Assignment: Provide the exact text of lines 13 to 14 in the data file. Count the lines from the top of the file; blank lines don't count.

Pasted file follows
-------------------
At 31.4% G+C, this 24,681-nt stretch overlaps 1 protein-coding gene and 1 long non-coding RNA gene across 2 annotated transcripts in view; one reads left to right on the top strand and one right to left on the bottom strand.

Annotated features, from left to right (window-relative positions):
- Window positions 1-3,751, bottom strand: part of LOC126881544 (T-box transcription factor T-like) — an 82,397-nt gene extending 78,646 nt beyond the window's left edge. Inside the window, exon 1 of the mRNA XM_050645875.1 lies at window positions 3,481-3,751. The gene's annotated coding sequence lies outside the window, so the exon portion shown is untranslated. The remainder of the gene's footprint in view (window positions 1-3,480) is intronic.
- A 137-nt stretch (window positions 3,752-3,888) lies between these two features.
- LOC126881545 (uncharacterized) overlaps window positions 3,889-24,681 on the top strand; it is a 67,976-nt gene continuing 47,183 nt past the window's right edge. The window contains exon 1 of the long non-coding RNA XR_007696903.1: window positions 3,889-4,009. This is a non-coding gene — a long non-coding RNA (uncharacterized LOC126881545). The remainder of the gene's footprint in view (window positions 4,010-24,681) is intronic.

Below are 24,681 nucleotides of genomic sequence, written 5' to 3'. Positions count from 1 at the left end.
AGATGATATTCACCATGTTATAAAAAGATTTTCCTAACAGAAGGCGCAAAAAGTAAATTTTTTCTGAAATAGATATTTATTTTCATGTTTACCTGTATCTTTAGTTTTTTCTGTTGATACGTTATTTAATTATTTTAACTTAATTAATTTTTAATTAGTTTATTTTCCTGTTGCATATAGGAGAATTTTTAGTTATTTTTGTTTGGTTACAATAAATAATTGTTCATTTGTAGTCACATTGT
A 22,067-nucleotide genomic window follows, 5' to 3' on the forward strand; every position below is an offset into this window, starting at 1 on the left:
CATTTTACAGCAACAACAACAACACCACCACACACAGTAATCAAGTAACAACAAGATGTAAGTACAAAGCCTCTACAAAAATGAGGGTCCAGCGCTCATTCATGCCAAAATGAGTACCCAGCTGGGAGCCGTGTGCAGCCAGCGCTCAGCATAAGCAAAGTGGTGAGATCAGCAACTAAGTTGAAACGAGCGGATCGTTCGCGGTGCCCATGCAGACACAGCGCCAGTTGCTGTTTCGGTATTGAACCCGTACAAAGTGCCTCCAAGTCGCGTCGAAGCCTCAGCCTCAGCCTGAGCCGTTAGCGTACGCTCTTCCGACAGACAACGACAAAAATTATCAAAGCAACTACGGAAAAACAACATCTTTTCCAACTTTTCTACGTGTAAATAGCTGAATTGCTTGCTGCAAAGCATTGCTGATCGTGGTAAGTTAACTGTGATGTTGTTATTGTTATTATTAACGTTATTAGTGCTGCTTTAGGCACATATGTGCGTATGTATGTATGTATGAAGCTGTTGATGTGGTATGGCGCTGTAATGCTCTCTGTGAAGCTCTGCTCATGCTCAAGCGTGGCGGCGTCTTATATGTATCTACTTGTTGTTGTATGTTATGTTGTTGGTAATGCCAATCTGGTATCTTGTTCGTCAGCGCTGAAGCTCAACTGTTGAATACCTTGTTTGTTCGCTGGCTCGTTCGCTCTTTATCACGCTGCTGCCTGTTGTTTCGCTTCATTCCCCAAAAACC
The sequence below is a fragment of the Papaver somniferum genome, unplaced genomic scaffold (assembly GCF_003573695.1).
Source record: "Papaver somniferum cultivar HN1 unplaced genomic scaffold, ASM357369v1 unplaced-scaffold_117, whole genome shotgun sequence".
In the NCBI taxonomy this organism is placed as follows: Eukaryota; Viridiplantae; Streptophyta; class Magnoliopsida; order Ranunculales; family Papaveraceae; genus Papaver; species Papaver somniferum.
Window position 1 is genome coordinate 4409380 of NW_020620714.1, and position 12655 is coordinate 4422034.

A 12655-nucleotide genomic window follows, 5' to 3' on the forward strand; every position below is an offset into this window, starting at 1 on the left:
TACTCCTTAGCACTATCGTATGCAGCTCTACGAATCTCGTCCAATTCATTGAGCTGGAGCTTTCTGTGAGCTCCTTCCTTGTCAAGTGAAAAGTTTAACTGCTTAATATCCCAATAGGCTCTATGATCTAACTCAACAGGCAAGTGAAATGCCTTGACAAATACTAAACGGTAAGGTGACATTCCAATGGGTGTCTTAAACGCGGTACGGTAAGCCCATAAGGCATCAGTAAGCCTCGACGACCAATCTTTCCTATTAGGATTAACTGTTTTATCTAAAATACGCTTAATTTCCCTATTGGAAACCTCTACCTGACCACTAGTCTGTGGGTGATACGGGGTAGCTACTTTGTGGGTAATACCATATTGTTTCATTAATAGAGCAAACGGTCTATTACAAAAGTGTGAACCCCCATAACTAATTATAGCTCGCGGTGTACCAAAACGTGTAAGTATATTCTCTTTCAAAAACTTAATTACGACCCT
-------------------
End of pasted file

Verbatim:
Window position 1 is genome coordinate 4409380 of NW_020620714.1, and position 12655 is coordinate 4422034.

A 12655-nucleotide genomic window follows, 5' to 3' on the forward strand; every position below is an offset into this window, starting at 1 on the left: